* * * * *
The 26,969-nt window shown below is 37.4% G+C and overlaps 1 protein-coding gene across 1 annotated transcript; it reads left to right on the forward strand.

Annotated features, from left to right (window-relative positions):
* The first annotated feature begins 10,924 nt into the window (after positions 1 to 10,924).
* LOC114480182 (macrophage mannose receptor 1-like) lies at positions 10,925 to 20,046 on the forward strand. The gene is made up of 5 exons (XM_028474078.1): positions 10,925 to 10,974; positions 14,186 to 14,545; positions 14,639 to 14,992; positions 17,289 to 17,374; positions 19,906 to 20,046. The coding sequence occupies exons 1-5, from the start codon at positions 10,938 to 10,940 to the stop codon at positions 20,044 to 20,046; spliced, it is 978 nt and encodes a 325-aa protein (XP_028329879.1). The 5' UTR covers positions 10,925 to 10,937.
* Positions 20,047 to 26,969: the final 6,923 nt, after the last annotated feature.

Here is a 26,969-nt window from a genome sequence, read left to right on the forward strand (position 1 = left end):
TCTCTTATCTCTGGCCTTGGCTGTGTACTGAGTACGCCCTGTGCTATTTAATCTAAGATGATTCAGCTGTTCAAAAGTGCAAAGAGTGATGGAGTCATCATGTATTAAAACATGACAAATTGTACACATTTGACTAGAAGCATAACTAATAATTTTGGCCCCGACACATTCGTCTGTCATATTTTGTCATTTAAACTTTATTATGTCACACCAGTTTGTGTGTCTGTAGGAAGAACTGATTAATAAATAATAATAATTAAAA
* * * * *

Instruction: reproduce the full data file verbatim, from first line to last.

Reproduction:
The 26,969-nt window shown below is 37.4% G+C and overlaps 1 protein-coding gene across 1 annotated transcript; it reads left to right on the forward strand.

Annotated features, from left to right (window-relative positions):
* The first annotated feature begins 10,924 nt into the window (after positions 1 to 10,924).
* LOC114480182 (macrophage mannose receptor 1-like) lies at positions 10,925 to 20,046 on the forward strand. The gene is made up of 5 exons (XM_028474078.1): positions 10,925 to 10,974; positions 14,186 to 14,545; positions 14,639 to 14,992; positions 17,289 to 17,374; positions 19,906 to 20,046. The coding sequence occupies exons 1-5, from the start codon at positions 10,938 to 10,940 to the stop codon at positions 20,044 to 20,046; spliced, it is 978 nt and encodes a 325-aa protein (XP_028329879.1). The 5' UTR covers positions 10,925 to 10,937.
* Positions 20,047 to 26,969: the final 6,923 nt, after the last annotated feature.

Here is a 26,969-nt window from a genome sequence, read left to right on the forward strand (position 1 = left end):
TCTCTTATCTCTGGCCTTGGCTGTGTACTGAGTACGCCCTGTGCTATTTAATCTAAGATGATTCAGCTGTTCAAAAGTGCAAAGAGTGATGGAGTCATCATGTATTAAAACATGACAAATTGTACACATTTGACTAGAAGCATAACTAATAATTTTGGCCCCGACACATTCGTCTGTCATATTTTGTCATTTAAACTTTATTATGTCACACCAGTTTGTGTGTCTGTAGGAAGAACTGATTAATAAATAATAATAATTAAAA